The other options

It is not as if good regular colleges do not exist. A select number of colleges in New Delhi, Mumbai, Chennai, Kolkata, Bengaluru, Pune, and other cities do offer average-to-good quality education. However, their total number is rather small and the competition to get admitted into one is fierce. In fact, it is probably just a tad easier to get into a half-decent engineering college than to get admitted to a premier liberal arts and science college like Hindu College or St. Stephen’s College, both in Delhi. Furthermore, even good colleges have suffered from the broader decline of higher education over the past two-three decades.

Beyond the few good regular colleges, there is darkness. According to the National Assessment and Accreditation Council (NAAC), 90 percent of colleges and 62 percent of universities are average or below average.

The actual numbers of below-average colleges and universities are almost certainly much worse. There are good reasons to not fully trust NAAC ratings and to be skeptical about other similar government organizations. For example, in 2009, the All India Council of Technical Education (AICTE)—a statutory body with constitutional powers for planning, maintenance of norms, quality assurance, funding, monitoring and evaluating technical education—was embroiled in a corruption scandal. India’s Supreme Court has recently barred the AICTE from performing most of its routine roles.

Worthless degrees

The truth is that at most Indian institutions, students earn degrees quite easily but do not get an education. Some institutions have even made it legal to pay up and secure a “pass” degree. It is also not especially hard to buy a fake degree. As a result, there is such an extreme disconnect between degrees and actual education that employers treat the former as nothing more than pieces of paper. Employers have a simple message: “You have a degree, now take another exam or two so that we can figure out whether the degree means anything.” Reputed graduate schools such as Jawaharlal Nehru University (JNU), New Delhi, and others hold entrance exams to admit students and more central universities—those funded directly by the federal government—will do the same in the coming years.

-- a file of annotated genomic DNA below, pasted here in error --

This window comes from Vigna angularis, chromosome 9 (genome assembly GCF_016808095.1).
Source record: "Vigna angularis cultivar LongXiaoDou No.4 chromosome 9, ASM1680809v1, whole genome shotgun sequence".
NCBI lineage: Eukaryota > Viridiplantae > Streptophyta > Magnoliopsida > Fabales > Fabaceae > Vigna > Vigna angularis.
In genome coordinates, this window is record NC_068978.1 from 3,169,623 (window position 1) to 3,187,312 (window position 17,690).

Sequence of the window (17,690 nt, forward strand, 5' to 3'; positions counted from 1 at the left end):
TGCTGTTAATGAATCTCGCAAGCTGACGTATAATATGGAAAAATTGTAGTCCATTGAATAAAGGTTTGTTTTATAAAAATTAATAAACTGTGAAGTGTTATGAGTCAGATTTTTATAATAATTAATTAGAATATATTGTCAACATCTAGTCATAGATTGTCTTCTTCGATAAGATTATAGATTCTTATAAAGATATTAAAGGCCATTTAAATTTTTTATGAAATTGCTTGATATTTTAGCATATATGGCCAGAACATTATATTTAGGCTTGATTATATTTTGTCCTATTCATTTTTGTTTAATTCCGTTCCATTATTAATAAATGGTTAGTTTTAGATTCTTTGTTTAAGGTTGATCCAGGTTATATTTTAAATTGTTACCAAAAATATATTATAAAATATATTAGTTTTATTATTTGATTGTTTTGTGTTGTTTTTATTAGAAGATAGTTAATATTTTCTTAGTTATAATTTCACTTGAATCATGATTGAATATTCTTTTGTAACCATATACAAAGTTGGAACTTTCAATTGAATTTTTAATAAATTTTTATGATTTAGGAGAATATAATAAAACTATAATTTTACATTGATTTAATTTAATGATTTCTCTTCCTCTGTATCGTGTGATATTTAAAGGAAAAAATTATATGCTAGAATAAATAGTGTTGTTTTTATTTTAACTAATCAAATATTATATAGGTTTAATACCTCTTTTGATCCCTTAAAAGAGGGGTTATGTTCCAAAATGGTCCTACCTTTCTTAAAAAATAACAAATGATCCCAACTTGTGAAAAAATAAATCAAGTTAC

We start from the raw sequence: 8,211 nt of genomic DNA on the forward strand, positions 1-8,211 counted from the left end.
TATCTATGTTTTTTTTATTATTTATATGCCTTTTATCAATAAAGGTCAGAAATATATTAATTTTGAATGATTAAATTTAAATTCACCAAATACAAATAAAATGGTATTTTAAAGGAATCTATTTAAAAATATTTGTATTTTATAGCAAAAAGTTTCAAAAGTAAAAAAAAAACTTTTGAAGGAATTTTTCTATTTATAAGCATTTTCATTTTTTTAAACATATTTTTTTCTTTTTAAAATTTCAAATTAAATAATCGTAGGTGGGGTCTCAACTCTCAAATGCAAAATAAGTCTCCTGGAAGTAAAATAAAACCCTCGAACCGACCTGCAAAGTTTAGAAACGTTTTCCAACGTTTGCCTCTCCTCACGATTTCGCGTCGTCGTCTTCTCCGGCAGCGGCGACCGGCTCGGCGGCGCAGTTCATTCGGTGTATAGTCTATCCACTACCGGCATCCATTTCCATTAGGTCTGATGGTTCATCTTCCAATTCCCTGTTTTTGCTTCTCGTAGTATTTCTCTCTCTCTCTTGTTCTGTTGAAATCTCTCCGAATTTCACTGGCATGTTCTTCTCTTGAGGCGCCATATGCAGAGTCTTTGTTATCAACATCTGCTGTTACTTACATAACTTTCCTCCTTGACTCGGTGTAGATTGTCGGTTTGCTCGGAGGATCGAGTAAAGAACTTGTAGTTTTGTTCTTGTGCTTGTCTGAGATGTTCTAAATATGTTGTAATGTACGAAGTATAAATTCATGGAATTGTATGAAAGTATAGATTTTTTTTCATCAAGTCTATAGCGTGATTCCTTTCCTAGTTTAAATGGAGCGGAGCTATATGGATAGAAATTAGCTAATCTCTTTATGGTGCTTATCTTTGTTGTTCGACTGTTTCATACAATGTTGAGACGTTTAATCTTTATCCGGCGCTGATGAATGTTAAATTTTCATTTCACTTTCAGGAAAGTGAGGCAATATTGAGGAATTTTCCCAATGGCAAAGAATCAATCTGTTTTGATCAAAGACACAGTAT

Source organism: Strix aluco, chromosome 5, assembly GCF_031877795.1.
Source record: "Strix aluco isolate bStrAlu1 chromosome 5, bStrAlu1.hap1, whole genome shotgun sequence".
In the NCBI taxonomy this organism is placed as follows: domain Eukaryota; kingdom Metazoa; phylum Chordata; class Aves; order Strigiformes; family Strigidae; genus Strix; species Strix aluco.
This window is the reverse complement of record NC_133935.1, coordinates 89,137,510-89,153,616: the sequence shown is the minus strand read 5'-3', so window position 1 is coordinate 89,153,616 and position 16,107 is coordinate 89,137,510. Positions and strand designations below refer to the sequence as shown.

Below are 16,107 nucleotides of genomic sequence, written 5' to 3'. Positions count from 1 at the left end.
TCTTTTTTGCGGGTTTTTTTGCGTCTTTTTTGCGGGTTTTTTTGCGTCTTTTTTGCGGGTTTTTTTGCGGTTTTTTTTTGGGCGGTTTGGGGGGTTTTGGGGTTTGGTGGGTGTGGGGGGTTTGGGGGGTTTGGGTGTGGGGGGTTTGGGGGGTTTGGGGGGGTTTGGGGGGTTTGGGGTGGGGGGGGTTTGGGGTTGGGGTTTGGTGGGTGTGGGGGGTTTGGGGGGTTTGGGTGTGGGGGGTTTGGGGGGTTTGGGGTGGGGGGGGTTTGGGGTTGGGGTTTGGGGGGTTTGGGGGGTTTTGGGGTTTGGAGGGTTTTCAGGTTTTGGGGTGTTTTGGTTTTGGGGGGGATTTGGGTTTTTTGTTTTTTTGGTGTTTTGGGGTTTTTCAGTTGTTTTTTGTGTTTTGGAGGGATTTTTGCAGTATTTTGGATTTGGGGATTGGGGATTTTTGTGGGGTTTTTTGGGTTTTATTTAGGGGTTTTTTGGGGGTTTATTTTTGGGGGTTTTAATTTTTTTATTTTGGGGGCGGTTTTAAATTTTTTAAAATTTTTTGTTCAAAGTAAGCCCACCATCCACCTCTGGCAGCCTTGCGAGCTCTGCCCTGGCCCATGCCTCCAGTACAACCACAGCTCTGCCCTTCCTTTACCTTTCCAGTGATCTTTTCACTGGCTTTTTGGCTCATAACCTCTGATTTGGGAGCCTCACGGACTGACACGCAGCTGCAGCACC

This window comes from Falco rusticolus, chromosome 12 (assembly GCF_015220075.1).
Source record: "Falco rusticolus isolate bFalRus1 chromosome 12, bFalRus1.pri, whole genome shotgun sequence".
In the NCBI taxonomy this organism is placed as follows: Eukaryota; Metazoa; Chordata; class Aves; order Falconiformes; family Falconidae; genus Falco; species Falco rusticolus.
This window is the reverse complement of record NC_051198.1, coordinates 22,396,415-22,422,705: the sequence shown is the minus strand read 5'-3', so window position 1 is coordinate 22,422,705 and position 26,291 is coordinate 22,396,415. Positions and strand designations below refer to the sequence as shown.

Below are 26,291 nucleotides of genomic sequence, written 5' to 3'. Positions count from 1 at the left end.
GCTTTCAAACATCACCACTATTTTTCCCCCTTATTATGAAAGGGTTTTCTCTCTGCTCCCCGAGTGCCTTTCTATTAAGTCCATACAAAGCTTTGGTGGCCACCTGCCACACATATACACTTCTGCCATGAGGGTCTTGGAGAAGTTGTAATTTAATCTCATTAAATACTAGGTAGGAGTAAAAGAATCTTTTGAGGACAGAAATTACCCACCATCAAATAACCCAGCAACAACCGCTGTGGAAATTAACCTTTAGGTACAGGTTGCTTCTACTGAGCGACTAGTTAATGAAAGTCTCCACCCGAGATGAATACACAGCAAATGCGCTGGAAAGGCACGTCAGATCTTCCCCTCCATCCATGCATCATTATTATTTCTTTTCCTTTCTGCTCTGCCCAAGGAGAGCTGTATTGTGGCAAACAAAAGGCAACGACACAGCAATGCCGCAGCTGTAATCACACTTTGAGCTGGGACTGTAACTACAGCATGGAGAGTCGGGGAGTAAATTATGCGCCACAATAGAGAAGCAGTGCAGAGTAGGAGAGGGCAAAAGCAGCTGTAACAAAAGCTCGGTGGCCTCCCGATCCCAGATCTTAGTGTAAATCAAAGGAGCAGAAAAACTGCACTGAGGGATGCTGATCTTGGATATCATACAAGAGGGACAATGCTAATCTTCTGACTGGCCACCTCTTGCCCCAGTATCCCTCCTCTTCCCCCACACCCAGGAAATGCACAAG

At least a half-decent education

The way I see it, a half-decent education is the least that my child needs to have a successful career of her choosing. If that means sending her to an engineering college, so be it. After her degree, she can pretty much do whatever she wants. After all, a good number of students who attend engineering colleges actively look for and find careers that have nothing to do with engineering.

*This essay draws from a talk delivered at the TEDx Salon meeting organized by the students of BITS Pilani–Goa Campus on October 8, 2013. Thanks are due to Sushobhan Parida and Ashish Baghudana for inviting me to give the talk; the students who turned up for the meeting to listen and ask questions; and finally to Shaikh Sameer Aslam for his comments on an earlier draft of the essay. Also see the results of a very interesting survey conducted by TEDx-BITS Goa.


Copyright: Asian Scientist Magazine; Photo: Bart Heird/Flickr/CC.
Disclaimer: This article does not necessarily reflect the views of AsianScientist or its staff.

Pushkar is a faculty member at the Department of Humanities and Social Sciences, Birla Institute of Technology and Science (BITS) Pilani-Goa.